New GTP ‘as Cadillac as we could make it,’ GM’s Klauser says

New GTP ‘as Cadillac as we could make it,’ GM’s Klauser says

IMSA

New GTP ‘as Cadillac as we could make it,’ GM’s Klauser says

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Cadillac’s new LMDh-based “Project GTP Hypercar” prototype has curves, fins, blades, lightshows and a rumbling V8 soundtrack to take the General Motors brand into the future with IMSA and back to the 24 Hours of Le Mans in style.

Unveiled on Thursday, the hybrid GTP machine offers a visual leap in incorporating Cadillac road car styling elements into its halo creation for the WeatherTech SportsCar Championship and FIA World Endurance Championship. Within the GM Racing family, the last factory prototype to bear such strong road-based styling cues was found in the mid-1980s with the Corvette GTP fielded by Hendrick Motorsports.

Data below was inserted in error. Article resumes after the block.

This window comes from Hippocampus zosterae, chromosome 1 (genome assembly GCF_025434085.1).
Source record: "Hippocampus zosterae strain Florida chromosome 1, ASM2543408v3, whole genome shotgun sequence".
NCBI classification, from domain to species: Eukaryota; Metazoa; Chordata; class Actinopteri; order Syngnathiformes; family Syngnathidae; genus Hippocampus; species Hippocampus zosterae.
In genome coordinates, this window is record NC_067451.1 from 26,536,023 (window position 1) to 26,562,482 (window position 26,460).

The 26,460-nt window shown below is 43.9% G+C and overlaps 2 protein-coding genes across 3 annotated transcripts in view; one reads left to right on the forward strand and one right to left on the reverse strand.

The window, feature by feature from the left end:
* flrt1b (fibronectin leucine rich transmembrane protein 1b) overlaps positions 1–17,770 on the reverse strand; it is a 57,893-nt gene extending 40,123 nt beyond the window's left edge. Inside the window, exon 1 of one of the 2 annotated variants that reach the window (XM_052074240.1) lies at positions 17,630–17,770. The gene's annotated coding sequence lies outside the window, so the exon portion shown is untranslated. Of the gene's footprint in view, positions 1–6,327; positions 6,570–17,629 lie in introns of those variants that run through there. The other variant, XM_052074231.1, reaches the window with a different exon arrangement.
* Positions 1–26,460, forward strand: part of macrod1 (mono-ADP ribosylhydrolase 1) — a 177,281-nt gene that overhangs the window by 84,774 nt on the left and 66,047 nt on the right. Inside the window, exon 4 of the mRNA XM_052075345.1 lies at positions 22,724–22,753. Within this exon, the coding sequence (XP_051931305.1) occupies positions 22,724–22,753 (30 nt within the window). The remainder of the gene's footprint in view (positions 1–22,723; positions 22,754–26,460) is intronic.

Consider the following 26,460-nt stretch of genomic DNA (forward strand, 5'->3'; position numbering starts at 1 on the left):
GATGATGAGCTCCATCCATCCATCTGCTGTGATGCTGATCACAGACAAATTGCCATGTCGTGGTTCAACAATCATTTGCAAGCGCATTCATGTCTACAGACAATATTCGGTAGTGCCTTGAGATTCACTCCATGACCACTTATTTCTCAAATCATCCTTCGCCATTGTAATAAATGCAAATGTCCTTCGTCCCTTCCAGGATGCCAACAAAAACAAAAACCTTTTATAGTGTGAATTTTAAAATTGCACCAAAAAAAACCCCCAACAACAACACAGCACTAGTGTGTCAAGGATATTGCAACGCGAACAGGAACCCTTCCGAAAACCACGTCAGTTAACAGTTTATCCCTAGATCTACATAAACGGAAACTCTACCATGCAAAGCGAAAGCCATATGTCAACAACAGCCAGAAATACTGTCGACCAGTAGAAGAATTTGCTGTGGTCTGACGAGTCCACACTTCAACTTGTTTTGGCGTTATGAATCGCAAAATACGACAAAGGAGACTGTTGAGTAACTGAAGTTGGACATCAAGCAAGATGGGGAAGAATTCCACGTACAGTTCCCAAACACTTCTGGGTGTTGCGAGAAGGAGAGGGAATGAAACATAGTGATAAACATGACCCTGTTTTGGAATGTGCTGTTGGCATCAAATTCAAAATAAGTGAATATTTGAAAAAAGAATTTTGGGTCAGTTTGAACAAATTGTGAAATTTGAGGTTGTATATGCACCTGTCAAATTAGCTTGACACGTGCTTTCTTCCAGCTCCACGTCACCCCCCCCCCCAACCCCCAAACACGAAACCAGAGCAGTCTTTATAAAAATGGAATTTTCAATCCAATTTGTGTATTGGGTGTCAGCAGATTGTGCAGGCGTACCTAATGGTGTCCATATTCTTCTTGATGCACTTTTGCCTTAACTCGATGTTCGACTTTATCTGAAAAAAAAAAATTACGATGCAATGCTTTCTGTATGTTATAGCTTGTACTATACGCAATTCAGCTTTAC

“It’s absolutely beautiful, it’s stunning — as Cadillac as we could make it,” GM sports car racing manager Laura Wontrop Klauser told RACER. “I think one of the most exciting things about the regulations was how much they opened up to the OEM to inject their own styling into the car. They started it with DP and I think all of us were thrilled with the way that car came out. But now, having so much more opportunity to change things and to modify surfaces, to make them our own, and then of course, put our own heartbeat in it — that is the recipe to success because it allows us to display something that represents our brand well, and really get people excited about the showroom cars.

“Yes, we’re not selling anything currently that looks like [the new GTP]. However, you can see its brothers and sisters in it. And what’s really cool is it’s setting the tone for the future of Cadillac design as well. So we’re complementing what we have today and getting you ready for what’s coming tomorrow.”

From the nose and grille treatment to the ongoing use of Vs in the wheels — paying tribute to Cadillac’s high-performance V-series models — a lot of thought was put into the GTP’s looks without detracting from its ability to generate downforce and aerodynamic stability.